Task: Data Model Analysis
This task identifies the design elements of a service-oriented solution in terms of services and partitions and documents the initial specification of those services.
Disciplines: Analysis & Design
  • To identify the design elements of a service-oriented solution in terms of services and partitions.
  • To document the initial specification of services.
  • To determine the initial dependencies and the communication between services.
Main Description

This task uses Business Process Models as input and identifies a set of candidate services which are included in the project service portfolio. These candidate services may yet require additional refinement, however the steps included here provide an effective manner in which to produce an initial set of Service Specifications.

Identify Candidate Services from Data Models

For most business-driven IT organizations, understanding and managing data in the form of complex Artifact: Business Entity(s) is key to the analysis and design of solutions. As such, many solutions will include services that act as data-management services and the identification of services will tend to focus more on the Artifact: Data Model or Artifact: Business Analysis Model. In terms of application reengineering to service-oriented solutions, data models have to be developed from the existing applications that can be used to identify coherent subsets that can be treated as autonomous services.

Where possible the creation of an enterprise-wide domain model is an activity that has great value, the domain model is a higher level of abstraction in general to a more complete logical data model (see Artifact: Data Model) and so may be maintained more regularly. This domain model expresses the key concepts, in terms of Artifact: Business Entity, and can be considered to represent the key artifact types managed by either a business component or business service (see Concept: Component Business Modeling). As such the logical grouping of a domain model into a coherent set of dependent entities can be a starting point for service identification -- treating the service as the owner of the entities. For example, consider the following domain model fragment.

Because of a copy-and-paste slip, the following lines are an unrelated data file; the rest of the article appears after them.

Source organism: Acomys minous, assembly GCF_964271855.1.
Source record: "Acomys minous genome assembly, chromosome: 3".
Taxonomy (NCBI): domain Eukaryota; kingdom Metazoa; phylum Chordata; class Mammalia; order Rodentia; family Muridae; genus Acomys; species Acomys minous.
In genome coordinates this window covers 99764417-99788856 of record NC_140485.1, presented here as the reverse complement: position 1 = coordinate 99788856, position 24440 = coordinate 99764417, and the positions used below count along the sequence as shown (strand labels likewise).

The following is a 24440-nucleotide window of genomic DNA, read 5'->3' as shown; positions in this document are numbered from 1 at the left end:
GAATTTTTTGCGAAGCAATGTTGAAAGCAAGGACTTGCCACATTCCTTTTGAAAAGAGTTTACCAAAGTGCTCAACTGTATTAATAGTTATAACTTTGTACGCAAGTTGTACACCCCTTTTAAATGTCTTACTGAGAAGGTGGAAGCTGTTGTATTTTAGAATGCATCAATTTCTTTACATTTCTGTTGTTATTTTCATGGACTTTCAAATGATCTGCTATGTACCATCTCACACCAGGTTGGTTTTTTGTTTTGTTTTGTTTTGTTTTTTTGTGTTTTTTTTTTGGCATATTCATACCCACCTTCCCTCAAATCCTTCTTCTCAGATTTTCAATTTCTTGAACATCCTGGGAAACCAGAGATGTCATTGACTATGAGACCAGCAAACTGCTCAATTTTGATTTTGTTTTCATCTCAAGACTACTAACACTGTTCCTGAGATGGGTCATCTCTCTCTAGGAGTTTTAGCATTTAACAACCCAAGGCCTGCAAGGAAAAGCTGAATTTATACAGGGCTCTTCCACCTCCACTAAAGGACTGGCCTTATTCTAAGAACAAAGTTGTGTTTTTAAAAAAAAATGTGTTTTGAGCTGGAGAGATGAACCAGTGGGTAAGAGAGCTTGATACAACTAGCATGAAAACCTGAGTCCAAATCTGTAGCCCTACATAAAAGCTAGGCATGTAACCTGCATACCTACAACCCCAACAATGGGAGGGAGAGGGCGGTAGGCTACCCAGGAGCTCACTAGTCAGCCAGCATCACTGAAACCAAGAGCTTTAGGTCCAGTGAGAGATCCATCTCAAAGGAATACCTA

We see that the domain model identifies a set of business entities that fall into two main business competencies: account and customer management. It is true that there is a significant relationship between an account and an organization; however, these two artifact types are most often dealt with separately and operations tend to be carried out at either the account or organization level. We may then assign the relevant portions of the domain model to a RUP Artifact: Business System (Business Component in CBM) as shown below.

While this gives us a clear picture in terms of the ownership of the relevant artifact types we need to go one step further and identify the services that the business system provides to the organization, and in this case specifically the service provided to manage the identified artifact types. So, given the example we have we would identify the entity "Account" as the primary artifact owned by the "Account Management" Business System, and "Customer" as the primary artifact owned by the "Customer Management" system. Thus, we would provide a service that enables the access to, and update of, these entities as shown in the figure below.

Again, these service specifications only represent candidate services (see the status property of the Artifact: Service Specification) and as such would need to be refined with details of the operations they provide, specifically operations that allow for the update of entities.

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